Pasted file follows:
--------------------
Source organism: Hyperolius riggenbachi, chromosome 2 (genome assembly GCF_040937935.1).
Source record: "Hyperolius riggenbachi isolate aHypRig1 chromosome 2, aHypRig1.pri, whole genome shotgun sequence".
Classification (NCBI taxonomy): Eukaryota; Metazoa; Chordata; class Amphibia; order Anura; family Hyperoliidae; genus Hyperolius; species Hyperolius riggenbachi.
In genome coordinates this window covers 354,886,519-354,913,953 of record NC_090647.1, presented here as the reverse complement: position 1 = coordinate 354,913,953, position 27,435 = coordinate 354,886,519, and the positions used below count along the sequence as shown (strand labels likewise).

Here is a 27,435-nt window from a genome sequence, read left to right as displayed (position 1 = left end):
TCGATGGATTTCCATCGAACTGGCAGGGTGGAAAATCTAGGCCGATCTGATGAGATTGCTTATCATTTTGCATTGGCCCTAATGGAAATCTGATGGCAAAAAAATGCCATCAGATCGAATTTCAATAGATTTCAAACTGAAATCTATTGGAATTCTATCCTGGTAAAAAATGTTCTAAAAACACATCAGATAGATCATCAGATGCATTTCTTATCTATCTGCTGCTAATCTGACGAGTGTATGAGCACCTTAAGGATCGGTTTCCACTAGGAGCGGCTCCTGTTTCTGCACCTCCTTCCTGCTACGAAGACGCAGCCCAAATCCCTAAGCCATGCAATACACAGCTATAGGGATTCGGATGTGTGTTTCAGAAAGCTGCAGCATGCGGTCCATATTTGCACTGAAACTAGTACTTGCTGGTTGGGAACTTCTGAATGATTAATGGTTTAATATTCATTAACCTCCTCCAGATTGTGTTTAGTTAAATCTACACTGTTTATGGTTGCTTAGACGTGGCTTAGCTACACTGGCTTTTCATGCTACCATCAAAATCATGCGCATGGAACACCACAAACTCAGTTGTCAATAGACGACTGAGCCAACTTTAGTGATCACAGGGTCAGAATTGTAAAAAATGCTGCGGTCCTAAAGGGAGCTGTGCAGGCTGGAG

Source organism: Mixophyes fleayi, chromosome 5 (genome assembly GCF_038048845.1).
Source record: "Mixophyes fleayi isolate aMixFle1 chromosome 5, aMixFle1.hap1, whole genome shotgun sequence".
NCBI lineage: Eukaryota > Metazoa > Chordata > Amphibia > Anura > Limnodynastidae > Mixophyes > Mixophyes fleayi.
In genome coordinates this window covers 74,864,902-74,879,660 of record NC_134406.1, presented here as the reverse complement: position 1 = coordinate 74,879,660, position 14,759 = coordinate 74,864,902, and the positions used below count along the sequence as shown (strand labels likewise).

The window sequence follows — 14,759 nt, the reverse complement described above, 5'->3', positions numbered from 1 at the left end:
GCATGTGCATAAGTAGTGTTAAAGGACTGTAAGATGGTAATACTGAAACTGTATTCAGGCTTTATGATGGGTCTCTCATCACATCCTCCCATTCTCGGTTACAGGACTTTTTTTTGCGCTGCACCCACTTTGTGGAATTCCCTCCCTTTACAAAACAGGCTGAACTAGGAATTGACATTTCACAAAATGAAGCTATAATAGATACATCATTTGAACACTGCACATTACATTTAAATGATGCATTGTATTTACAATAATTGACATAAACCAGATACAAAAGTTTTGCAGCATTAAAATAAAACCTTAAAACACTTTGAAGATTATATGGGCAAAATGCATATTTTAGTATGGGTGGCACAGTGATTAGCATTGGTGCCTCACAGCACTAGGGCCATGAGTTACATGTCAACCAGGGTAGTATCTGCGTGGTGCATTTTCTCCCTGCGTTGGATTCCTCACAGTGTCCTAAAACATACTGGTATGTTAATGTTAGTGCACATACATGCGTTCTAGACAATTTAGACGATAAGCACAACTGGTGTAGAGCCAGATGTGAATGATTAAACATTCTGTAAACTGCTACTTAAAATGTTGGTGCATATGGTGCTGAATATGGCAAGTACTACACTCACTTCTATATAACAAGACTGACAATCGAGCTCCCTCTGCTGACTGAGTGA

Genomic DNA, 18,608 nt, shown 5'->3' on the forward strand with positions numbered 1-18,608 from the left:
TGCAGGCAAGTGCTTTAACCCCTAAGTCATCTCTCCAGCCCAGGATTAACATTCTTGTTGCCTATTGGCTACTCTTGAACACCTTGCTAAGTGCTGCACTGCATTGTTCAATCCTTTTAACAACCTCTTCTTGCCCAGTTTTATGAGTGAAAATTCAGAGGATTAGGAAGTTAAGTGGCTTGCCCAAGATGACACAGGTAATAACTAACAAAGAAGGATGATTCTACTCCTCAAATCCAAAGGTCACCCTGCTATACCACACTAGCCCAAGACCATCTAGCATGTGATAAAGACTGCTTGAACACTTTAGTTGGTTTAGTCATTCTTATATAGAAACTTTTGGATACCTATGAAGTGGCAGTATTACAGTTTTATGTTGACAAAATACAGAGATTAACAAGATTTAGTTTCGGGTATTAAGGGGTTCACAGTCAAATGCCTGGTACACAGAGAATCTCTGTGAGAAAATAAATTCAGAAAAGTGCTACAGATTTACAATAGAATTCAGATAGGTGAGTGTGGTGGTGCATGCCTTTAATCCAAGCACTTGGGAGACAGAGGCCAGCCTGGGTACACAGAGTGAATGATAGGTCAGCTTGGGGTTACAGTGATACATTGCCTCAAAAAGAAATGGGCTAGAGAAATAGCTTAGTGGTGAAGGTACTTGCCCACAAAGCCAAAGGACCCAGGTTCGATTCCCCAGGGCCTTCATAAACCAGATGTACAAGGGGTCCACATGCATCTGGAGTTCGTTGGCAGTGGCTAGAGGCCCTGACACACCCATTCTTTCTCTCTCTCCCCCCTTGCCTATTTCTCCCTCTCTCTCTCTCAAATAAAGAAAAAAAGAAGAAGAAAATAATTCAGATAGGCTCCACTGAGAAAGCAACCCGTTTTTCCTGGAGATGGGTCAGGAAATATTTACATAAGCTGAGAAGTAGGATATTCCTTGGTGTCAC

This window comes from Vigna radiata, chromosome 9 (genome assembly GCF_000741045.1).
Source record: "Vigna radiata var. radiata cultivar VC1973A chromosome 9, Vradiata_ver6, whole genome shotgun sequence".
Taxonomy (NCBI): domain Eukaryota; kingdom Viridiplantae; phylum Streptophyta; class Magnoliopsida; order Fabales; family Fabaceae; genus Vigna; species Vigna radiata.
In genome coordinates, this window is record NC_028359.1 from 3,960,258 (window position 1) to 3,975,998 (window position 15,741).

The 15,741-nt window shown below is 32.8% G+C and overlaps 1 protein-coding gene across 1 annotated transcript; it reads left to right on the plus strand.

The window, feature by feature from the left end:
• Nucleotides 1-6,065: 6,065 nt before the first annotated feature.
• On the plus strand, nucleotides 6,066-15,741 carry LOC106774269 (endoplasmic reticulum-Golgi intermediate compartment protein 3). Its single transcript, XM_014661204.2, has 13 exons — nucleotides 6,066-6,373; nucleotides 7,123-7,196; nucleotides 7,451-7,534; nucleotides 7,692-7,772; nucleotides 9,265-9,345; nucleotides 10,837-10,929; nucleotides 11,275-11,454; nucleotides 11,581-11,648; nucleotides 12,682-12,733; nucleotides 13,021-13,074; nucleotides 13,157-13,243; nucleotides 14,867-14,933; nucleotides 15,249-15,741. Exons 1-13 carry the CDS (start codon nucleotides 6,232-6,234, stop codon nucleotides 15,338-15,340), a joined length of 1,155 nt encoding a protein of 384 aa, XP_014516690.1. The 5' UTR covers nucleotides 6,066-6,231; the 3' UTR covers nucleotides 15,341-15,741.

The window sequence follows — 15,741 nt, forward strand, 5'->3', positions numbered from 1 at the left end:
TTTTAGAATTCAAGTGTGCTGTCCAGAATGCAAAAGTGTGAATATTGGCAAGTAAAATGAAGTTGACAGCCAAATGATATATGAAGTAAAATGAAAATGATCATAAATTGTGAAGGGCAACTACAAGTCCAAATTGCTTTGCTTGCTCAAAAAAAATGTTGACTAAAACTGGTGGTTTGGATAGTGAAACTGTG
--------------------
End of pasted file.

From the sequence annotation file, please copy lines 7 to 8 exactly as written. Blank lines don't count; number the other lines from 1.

Source organism: Mixophyes fleayi, chromosome 5 (genome assembly GCF_038048845.1).
Source record: "Mixophyes fleayi isolate aMixFle1 chromosome 5, aMixFle1.hap1, whole genome shotgun sequence".